This can easily bog things down especially if they see a low roll, then start totalling everything up, then decide its possibility time then have to re-total everything a second time, then decide hero card etc.
This has resulted in a couple of the players stating that the game is unnecessarily clunky.


Hmm... I had a couple of players who were like that with original TORG, but they eventually came to terms with the game. Torg Eternity is, imo, a much more streamlined affair and has almost no clunk to it at all that I can see. Heck, my 14-year-old goddaughter understands the basics of the mechanics, and likes the fact that one has choices.

Insofar as bogging things down, poppycock! The game plays extremely fast, and it doesn't require a lot of thought (except perhaps to deciding what Destiny cards to play in a given situation).

That said, novice players (and do you mean novice gamers or novice to TE?) can learn, and other players can teach them to play systems that require a bit more thought. Beer players, well... no comment. ;)

Here's the real question: Are the players, for lack of a better term, lazy?

mica wrote:
I have been considering a dry-wipe board (laminated table with individual player stats) so at the start of a combat, players can note the villain stats in the blanks on the table and get net results. This should save time recalculating everything every time. I’m seeing this as a short-term training tool for getting into the habit of calculating net result before chucking a dice.

How do your players handle the mental maths?


Just fine, actually. :)

Seriously though, Torg Eternity requires basic math, yes, but it's not something that's beyond the normal 12- or 13-year-old. The strategy and tactics element, that's a whole 'nother matter. Your solution is above is workable, no doubt, but I suspect it may slow the game down as these values are re-calculated at various times.

That said, if players can't or won't do the mental math, that's what GMs are for. :)
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Re: Mental Maths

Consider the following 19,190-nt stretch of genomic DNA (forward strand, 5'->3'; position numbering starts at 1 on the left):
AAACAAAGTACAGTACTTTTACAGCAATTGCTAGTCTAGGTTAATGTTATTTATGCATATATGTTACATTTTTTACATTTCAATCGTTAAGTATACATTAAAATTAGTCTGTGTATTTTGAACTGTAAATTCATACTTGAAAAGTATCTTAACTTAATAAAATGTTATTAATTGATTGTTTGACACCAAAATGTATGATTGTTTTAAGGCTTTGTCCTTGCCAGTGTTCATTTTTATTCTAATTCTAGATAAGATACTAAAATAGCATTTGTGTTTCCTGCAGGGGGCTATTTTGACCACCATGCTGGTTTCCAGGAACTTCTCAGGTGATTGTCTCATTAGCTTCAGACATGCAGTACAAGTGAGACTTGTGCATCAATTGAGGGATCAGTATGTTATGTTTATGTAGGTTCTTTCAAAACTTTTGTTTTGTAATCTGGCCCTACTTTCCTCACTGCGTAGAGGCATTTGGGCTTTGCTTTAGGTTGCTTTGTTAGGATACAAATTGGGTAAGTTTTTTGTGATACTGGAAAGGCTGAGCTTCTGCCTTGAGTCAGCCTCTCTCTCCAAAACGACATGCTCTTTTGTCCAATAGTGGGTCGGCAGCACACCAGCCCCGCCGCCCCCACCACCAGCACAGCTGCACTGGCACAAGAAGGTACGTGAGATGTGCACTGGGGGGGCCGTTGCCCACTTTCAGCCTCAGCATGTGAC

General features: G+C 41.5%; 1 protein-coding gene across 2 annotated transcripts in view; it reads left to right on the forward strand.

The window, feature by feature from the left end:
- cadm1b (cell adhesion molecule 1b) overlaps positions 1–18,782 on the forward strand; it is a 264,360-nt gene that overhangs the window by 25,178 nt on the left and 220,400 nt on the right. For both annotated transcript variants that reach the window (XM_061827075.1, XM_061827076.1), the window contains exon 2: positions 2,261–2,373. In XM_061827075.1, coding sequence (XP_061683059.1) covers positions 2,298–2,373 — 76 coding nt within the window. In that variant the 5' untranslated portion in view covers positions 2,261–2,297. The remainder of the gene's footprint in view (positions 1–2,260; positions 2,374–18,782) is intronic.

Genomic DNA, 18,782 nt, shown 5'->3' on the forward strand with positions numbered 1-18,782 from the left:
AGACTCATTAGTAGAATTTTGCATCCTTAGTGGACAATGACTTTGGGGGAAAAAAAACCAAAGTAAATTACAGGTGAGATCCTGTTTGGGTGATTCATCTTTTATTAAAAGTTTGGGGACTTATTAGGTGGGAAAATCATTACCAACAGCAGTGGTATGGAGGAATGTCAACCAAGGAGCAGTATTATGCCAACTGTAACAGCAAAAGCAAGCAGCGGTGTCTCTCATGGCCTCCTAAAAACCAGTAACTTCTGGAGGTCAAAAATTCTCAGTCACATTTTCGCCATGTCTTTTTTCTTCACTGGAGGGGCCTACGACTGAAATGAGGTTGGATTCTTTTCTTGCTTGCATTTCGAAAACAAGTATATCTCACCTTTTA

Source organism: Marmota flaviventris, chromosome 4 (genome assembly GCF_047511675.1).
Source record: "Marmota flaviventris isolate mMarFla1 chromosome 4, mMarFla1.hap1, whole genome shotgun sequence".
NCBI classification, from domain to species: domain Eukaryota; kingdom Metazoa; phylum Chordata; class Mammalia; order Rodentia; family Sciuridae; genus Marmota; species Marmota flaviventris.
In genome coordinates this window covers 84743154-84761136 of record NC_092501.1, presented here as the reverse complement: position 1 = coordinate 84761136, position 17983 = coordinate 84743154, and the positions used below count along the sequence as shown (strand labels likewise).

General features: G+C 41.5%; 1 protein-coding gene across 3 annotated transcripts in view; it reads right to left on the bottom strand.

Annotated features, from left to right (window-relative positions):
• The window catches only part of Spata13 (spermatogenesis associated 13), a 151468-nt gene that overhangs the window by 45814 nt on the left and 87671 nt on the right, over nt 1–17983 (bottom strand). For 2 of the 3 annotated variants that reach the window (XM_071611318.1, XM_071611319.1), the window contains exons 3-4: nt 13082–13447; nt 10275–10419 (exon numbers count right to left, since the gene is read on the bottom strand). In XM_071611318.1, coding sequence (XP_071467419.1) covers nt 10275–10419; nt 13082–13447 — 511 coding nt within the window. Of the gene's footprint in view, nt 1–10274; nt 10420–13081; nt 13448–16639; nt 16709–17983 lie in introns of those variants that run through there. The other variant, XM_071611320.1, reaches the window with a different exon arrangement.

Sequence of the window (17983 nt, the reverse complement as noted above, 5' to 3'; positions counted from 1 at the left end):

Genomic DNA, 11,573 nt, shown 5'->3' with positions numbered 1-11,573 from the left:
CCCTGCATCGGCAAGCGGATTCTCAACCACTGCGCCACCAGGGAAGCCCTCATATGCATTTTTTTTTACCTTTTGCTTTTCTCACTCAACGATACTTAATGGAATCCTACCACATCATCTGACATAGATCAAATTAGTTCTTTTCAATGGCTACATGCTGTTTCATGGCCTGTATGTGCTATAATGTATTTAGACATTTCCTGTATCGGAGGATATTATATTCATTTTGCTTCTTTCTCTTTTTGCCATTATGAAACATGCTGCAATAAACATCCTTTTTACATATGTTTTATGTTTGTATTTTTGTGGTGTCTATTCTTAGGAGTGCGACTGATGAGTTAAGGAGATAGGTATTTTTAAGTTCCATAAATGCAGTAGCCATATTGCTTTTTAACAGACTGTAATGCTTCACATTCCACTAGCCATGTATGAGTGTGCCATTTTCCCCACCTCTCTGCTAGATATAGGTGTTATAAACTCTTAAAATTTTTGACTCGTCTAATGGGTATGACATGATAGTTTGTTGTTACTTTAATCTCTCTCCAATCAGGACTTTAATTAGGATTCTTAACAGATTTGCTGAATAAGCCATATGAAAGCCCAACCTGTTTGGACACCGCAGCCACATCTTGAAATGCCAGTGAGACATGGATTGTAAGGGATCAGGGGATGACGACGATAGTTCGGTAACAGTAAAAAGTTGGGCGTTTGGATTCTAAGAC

Postby JohnK » Mon Jul 30, 2018 4:40 pm

Hullo, Count Thalim,

Count Thalim wrote:Most of mine are fine, but I do have one intermittent player who struggles with the system. Normally on adding the skill to the roll and then comparing that to the chart or similar.
It's usually pretty obvious when she does it and the other players are quick to assist. Thankfully she has no problems with that.


Yep, that's where my players got bogged down at the beginning, with the exception of the one player who is left in the Friday night group who had played old TORG back in the day, and remembered the "roll D20, consult the Bonus Table" law of TORG. :) This is something that my players got used to as they continued to play, and I suspect this is true of most game players who come to TORG. New game mechanic requires a bit of time to adjust to.

Count Thalim wrote:Do your fights tend to only have one villain at a time?
Just thinking about your table if you have 2 different villains, say a mob and a stormer, each with Melee, unarmed, trick, maneuver, etc...
It might speed it up during the fight, but would it slow it down too much at the start.


Yep, that would be my concern about using the tables as mentioned.
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Re: Mental Maths

Postby JohnK » Mon Jul 30, 2018 4:41 pm

Hullo, fougerec,

fougerec wrote:The biggest thing for players to remember is that the die roll is not modified by cards or modifiers.

The rest of the math I do and just tell the player so they only need to calculate their total.

"The target is large and vulnerable, you're all out Attacking so you're at +8"

"You're concentrating on a spell and using Magistar to cast two more spells. You're at -4."

I found are first few sessions rougher as people are used to modifying the die roll. 14 games in and it's smooth as can be.


This is pretty much how I do things with my three gaming groups. Some of them grok the rules and do the calculations now, others still prefer me to handle things.